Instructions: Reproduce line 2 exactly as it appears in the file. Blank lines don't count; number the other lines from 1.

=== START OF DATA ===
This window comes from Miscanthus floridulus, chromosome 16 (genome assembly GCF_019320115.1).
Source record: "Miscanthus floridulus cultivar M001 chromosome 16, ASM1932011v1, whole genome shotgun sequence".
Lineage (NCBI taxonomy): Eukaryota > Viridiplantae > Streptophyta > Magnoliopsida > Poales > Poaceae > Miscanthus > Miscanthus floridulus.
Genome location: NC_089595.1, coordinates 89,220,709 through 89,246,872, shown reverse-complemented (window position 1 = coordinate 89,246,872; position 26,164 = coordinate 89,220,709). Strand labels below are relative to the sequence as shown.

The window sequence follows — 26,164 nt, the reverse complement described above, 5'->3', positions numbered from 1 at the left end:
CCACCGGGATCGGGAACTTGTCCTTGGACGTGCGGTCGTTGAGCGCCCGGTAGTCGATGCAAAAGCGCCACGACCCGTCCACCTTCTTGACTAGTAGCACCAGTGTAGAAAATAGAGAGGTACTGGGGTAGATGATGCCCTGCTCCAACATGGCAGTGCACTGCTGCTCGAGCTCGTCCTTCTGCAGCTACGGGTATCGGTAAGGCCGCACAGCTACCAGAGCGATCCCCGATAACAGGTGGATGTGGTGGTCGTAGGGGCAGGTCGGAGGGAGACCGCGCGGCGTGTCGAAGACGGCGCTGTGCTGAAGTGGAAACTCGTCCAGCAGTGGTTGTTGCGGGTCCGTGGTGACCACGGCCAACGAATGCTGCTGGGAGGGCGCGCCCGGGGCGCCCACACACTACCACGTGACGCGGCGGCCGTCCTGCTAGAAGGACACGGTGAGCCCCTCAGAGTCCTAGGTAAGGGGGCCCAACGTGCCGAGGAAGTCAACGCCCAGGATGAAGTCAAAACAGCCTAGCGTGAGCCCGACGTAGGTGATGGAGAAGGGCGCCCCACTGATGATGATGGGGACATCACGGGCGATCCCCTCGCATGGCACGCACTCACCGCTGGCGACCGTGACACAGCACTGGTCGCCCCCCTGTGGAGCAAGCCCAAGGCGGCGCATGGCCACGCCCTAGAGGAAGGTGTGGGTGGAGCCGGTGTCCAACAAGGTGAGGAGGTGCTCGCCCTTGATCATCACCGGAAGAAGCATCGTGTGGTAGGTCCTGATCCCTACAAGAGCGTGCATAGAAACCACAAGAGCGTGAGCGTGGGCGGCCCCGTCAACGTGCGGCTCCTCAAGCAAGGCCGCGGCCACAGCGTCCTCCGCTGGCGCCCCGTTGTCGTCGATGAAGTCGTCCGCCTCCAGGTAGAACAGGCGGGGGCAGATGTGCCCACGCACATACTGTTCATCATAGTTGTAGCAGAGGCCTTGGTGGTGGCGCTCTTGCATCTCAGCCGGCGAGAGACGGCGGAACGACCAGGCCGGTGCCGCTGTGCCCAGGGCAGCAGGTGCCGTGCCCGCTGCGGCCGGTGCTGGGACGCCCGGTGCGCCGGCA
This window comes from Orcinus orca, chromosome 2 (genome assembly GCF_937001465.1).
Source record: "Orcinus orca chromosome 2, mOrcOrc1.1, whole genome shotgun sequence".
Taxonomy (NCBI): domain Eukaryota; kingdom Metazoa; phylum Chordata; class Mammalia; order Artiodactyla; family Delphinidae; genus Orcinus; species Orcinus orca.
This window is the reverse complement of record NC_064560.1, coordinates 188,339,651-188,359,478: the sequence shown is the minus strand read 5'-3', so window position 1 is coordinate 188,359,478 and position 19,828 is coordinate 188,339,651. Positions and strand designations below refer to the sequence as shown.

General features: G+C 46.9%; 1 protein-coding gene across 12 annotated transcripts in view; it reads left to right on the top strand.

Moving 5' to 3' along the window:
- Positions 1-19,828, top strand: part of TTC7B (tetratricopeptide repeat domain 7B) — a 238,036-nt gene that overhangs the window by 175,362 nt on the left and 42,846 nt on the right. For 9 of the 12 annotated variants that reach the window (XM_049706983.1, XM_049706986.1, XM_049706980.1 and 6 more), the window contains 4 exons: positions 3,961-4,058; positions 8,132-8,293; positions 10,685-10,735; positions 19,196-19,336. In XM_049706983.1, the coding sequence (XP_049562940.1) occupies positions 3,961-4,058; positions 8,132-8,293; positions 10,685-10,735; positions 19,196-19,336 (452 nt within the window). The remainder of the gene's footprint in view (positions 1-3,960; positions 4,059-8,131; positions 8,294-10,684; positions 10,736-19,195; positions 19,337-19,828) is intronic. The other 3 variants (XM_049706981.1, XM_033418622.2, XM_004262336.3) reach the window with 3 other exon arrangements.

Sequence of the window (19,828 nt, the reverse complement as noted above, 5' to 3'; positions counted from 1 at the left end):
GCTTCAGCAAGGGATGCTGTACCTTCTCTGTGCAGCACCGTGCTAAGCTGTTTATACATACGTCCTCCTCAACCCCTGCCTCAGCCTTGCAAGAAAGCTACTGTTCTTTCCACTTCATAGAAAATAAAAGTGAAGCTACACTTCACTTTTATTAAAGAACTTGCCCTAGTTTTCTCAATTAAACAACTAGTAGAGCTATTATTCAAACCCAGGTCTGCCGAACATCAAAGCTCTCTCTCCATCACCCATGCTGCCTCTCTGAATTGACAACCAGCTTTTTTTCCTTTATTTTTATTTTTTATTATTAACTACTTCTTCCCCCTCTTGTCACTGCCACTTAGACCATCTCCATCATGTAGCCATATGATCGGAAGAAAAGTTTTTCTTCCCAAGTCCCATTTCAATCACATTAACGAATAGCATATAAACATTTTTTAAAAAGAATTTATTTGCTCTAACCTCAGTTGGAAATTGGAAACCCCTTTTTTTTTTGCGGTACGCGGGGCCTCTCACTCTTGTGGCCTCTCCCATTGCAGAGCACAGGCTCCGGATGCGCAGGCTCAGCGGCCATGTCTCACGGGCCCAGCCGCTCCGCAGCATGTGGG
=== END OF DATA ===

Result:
Source record: "Miscanthus floridulus cultivar M001 chromosome 16, ASM1932011v1, whole genome shotgun sequence".